He may only be one fight into his UFC career proper, but Jack Della Maddalena says he is ready to emerge as the next star MMA athlete from Oceania and follow the path being forged by Alexander Volkanovski, Israel Adesanya and Robert Whittaker.
Della Maddalena gets his first taste of a UFC main card this weekend when he faces Ramazan Emeev at UFC 275 in Singapore (Sat. 10 p.m. ET on ESPN+ PPV), the Australian’s return to the Octagon for the first time since his Round 1 victory over Pete Rodriguez in January.
And it was that performance that put the UFC on notice, with commentators Daniel Cormier and Joe Rogan waxing lyrical over the welterweight for whom the victory was an 11th on the trot but first since graduating from Dana White’s Contender Series.
Singapore may have lost the Robert Whittaker-Marvin Vettori fight because of injury, but the city is set to get a look at another Australian fighter whom many believe is destined for big things in the division.
“I feel like I am ready,” Della Maddalena replied when asked whether UFC stardom laid in his future. “I fully believe in myself and I am going to come and give it my best every time. And I train hard, so I’m ready to take on that extra pressure if it is there. To be honest I don’t let that stuff [the hype] worry me…. I put pressure on myself to put on performances, and I think that is the biggest pressure that I face.”
While Oceania is building a quality stable of UFC fighters, Della Maddalena’s opponent in Singapore, Emeev, hails from Dagestan, another region with outstanding MMA pedigree.
And as was the case with the undefeated lightweight great Khabib Nurmagomedov, Emeev’s strength is his wrestling with the 35-year-old boasting seven wins by submission across his 20-5 career record.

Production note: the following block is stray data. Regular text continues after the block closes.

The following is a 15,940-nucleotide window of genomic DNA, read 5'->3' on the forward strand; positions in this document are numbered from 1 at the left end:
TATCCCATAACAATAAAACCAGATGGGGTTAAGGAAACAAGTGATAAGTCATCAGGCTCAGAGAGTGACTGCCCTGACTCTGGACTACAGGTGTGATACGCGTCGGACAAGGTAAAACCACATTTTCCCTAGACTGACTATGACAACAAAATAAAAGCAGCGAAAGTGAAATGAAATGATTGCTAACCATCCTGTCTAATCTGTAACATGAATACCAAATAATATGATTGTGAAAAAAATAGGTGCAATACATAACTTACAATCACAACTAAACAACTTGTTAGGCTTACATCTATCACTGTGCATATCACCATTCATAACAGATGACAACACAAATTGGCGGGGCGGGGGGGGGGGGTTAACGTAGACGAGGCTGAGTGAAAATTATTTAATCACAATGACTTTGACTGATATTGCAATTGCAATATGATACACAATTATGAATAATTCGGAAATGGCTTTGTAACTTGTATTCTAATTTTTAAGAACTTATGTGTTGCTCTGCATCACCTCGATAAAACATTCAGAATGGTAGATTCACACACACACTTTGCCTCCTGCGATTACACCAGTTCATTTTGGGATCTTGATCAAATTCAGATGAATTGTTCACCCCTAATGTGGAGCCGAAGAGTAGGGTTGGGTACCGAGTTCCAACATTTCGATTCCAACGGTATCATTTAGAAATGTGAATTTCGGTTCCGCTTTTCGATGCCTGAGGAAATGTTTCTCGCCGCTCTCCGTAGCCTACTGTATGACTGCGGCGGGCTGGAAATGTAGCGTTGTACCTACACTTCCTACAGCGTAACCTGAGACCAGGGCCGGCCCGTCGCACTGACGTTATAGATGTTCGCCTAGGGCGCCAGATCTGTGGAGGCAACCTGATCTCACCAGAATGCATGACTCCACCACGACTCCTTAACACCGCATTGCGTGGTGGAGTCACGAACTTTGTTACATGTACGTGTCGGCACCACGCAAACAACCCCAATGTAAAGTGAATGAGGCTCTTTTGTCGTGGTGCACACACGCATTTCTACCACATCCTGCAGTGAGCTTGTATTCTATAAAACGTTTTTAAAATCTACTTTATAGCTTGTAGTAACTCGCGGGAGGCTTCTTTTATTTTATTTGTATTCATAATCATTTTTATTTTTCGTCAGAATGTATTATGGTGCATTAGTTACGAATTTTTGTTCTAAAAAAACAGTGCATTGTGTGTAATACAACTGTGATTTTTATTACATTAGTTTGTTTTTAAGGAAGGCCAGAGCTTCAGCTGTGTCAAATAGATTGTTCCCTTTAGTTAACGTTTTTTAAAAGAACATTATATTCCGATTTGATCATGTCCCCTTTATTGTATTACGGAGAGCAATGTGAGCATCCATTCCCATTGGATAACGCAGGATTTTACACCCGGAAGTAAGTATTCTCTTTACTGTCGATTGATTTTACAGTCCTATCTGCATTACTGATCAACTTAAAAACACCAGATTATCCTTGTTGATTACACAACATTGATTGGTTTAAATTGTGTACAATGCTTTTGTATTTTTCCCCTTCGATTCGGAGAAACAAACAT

“We’ve spent a lot of the last few weeks just around the defensive wrestling stuff, getting back up off the ground if need be, just a lot of hard rounds like that,” Della Maddalena explained of his preparation. “We’ve had different training partners hold me down and then I’ll get up, and then someone else will get on the takedown.
“That’s the sort of training we’ve been doing just to get comfortable wrestling defensively and then to get back to the feet to get the kicks and elbows going again. But I think a lot of it is going to be trying to stay off the center line and to keep the feet moving, to try and sting Ramazan whenever I can.”
Beneath Usman, though, Della Maddalena sees some movement coming at welterweight. And once he takes care of business in Singapore he has designs on two more fights before the year is out, one of which he hopes will be against a top-15 opponent.
“I think the division is starting to open up,” he told ESPN. “For a while there it looked like Usman was just the man of the division, and there was a couple of older guys in that top five or six, but I think now it is starting to open up and there is a lot more competition coming through.
“I would definitely expect to fit one more fight in this year, possibly two fights. Obviously not looking past Ramazan at all, but ideally I would like to fight again and then get a top-15 fight after that, so two fights down I would be knocking on that top 15 door, if that’s a possibility. That’s out of my control but that would be my goal.
With some big goals in mind, Della Maddalena knows what he wants and has a plan to get there, which continues with his strategy this weekend.
“I think it’s just movement, just stick and move, try not to get caught up standing in front of Ramazan too much,” he said. “I think he’s pretty flat footed, he’s a bit of plodder, so I think I’ll move and sting him. And for me, if I look at his face and its damaged and battered and bruised, then I’ll know I’m implementing my game plan correctly.”